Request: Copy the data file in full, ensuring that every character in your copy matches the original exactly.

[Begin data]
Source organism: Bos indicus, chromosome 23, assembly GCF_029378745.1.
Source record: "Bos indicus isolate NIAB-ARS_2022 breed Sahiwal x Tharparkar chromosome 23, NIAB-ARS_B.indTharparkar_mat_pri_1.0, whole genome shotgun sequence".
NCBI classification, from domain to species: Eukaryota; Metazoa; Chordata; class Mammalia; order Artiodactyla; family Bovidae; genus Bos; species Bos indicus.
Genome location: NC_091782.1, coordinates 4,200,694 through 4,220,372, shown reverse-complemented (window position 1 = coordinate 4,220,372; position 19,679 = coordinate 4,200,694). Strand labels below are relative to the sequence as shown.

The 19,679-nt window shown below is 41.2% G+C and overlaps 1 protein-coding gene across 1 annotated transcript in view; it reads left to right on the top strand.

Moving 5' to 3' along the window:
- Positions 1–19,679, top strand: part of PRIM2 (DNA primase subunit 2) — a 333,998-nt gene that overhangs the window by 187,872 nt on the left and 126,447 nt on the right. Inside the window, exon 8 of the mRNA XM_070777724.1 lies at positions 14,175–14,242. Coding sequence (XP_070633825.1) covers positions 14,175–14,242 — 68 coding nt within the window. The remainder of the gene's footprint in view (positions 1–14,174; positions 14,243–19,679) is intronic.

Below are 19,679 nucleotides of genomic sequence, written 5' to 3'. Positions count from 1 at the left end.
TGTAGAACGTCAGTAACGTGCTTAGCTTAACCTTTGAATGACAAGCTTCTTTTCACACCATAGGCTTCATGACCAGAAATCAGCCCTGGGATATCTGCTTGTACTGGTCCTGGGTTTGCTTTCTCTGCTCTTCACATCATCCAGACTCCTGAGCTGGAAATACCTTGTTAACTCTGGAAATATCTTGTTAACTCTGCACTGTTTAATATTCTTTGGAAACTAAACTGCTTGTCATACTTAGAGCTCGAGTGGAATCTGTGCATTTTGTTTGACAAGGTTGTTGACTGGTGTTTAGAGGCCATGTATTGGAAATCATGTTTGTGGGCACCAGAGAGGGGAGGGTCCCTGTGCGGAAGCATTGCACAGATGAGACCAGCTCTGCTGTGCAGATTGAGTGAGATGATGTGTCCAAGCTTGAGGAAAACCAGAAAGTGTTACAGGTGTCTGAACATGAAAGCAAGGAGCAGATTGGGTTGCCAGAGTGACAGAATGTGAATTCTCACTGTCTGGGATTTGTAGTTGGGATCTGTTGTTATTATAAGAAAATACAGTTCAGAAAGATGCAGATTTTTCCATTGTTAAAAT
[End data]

Source organism: Bos indicus, chromosome 23, assembly GCF_029378745.1.
Source record: "Bos indicus isolate NIAB-ARS_2022 breed Sahiwal x Tharparkar chromosome 23, NIAB-ARS_B.indTharparkar_mat_pri_1.0, whole genome shotgun sequence".
NCBI classification, from domain to species: Eukaryota; Metazoa; Chordata; class Mammalia; order Artiodactyla; family Bovidae; genus Bos; species Bos indicus.
Genome location: NC_091782.1, coordinates 4,200,694 through 4,220,372, shown reverse-complemented (window position 1 = coordinate 4,220,372; position 19,679 = coordinate 4,200,694). Strand labels below are relative to the sequence as shown.

The 19,679-nt window shown below is 41.2% G+C and overlaps 1 protein-coding gene across 1 annotated transcript in view; it reads left to right on the top strand.

Moving 5' to 3' along the window:
- Positions 1–19,679, top strand: part of PRIM2 (DNA primase subunit 2) — a 333,998-nt gene that overhangs the window by 187,872 nt on the left and 126,447 nt on the right. Inside the window, exon 8 of the mRNA XM_070777724.1 lies at positions 14,175–14,242. Coding sequence (XP_070633825.1) covers positions 14,175–14,242 — 68 coding nt within the window. The remainder of the gene's footprint in view (positions 1–14,174; positions 14,243–19,679) is intronic.

Below are 19,679 nucleotides of genomic sequence, written 5' to 3'. Positions count from 1 at the left end.
TGTAGAACGTCAGTAACGTGCTTAGCTTAACCTTTGAATGACAAGCTTCTTTTCACACCATAGGCTTCATGACCAGAAATCAGCCCTGGGATATCTGCTTGTACTGGTCCTGGGTTTGCTTTCTCTGCTCTTCACATCATCCAGACTCCTGAGCTGGAAATACCTTGTTAACTCTGGAAATATCTTGTTAACTCTGCACTGTTTAATATTCTTTGGAAACTAAACTGCTTGTCATACTTAGAGCTCGAGTGGAATCTGTGCATTTTGTTTGACAAGGTTGTTGACTGGTGTTTAGAGGCCATGTATTGGAAATCATGTTTGTGGGCACCAGAGAGGGGAGGGTCCCTGTGCGGAAGCATTGCACAGATGAGACCAGCTCTGCTGTGCAGATTGAGTGAGATGATGTGTCCAAGCTTGAGGAAAACCAGAAAGTGTTACAGGTGTCTGAACATGAAAGCAAGGAGCAGATTGGGTTGCCAGAGTGACAGAATGTGAATTCTCACTGTCTGGGATTTGTAGTTGGGATCTGTTGTTATTATAAGAAAATACAGTTCAGAAAGATGCAGATTTTTCCATTGTTAAAAT